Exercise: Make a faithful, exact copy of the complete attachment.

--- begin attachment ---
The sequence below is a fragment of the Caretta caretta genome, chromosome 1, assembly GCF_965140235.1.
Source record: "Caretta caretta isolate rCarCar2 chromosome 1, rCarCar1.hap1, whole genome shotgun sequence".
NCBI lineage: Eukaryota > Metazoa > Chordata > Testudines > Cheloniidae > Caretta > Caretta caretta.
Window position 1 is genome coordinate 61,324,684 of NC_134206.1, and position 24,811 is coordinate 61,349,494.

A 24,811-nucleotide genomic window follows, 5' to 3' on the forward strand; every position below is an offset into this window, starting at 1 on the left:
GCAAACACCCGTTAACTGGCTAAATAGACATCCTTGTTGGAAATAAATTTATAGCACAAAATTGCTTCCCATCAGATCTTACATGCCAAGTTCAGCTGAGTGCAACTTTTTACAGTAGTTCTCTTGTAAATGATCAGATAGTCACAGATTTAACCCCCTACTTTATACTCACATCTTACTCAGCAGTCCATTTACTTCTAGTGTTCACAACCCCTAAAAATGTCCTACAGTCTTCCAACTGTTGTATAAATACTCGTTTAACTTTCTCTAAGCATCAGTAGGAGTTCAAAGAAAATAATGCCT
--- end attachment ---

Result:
The sequence below is a fragment of the Caretta caretta genome, chromosome 1, assembly GCF_965140235.1.
Source record: "Caretta caretta isolate rCarCar2 chromosome 1, rCarCar1.hap1, whole genome shotgun sequence".
NCBI lineage: Eukaryota > Metazoa > Chordata > Testudines > Cheloniidae > Caretta > Caretta caretta.
Window position 1 is genome coordinate 61,324,684 of NC_134206.1, and position 24,811 is coordinate 61,349,494.

A 24,811-nucleotide genomic window follows, 5' to 3' on the forward strand; every position below is an offset into this window, starting at 1 on the left:
GCAAACACCCGTTAACTGGCTAAATAGACATCCTTGTTGGAAATAAATTTATAGCACAAAATTGCTTCCCATCAGATCTTACATGCCAAGTTCAGCTGAGTGCAACTTTTTACAGTAGTTCTCTTGTAAATGATCAGATAGTCACAGATTTAACCCCCTACTTTATACTCACATCTTACTCAGCAGTCCATTTACTTCTAGTGTTCACAACCCCTAAAAATGTCCTACAGTCTTCCAACTGTTGTATAAATACTCGTTTAACTTTCTCTAAGCATCAGTAGGAGTTCAAAGAAAATAATGCCT